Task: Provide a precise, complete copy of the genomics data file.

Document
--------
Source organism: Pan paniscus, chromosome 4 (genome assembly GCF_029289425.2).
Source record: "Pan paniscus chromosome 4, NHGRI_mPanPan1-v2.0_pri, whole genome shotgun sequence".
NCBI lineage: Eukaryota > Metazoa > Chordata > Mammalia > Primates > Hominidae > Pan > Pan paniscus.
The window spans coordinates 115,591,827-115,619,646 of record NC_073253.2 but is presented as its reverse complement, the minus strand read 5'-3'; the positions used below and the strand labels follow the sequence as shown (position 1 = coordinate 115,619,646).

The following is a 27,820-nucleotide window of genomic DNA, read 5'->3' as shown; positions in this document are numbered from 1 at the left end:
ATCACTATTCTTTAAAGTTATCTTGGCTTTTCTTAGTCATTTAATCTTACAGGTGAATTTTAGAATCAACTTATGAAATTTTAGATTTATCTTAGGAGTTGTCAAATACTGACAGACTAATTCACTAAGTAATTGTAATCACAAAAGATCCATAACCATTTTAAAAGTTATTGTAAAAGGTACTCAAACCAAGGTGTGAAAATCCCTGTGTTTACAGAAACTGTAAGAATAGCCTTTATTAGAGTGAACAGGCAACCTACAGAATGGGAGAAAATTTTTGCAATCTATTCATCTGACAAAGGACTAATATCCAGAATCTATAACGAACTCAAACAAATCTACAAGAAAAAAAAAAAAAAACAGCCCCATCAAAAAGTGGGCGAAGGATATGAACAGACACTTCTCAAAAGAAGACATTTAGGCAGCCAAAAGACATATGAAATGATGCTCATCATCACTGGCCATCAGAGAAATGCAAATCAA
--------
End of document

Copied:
Source organism: Pan paniscus, chromosome 4 (genome assembly GCF_029289425.2).
Source record: "Pan paniscus chromosome 4, NHGRI_mPanPan1-v2.0_pri, whole genome shotgun sequence".
NCBI lineage: Eukaryota > Metazoa > Chordata > Mammalia > Primates > Hominidae > Pan > Pan paniscus.
The window spans coordinates 115,591,827-115,619,646 of record NC_073253.2 but is presented as its reverse complement, the minus strand read 5'-3'; the positions used below and the strand labels follow the sequence as shown (position 1 = coordinate 115,619,646).

The following is a 27,820-nucleotide window of genomic DNA, read 5'->3' as shown; positions in this document are numbered from 1 at the left end:
ATCACTATTCTTTAAAGTTATCTTGGCTTTTCTTAGTCATTTAATCTTACAGGTGAATTTTAGAATCAACTTATGAAATTTTAGATTTATCTTAGGAGTTGTCAAATACTGACAGACTAATTCACTAAGTAATTGTAATCACAAAAGATCCATAACCATTTTAAAAGTTATTGTAAAAGGTACTCAAACCAAGGTGTGAAAATCCCTGTGTTTACAGAAACTGTAAGAATAGCCTTTATTAGAGTGAACAGGCAACCTACAGAATGGGAGAAAATTTTTGCAATCTATTCATCTGACAAAGGACTAATATCCAGAATCTATAACGAACTCAAACAAATCTACAAGAAAAAAAAAAAAAAACAGCCCCATCAAAAAGTGGGCGAAGGATATGAACAGACACTTCTCAAAAGAAGACATTTAGGCAGCCAAAAGACATATGAAATGATGCTCATCATCACTGGCCATCAGAGAAATGCAAATCAA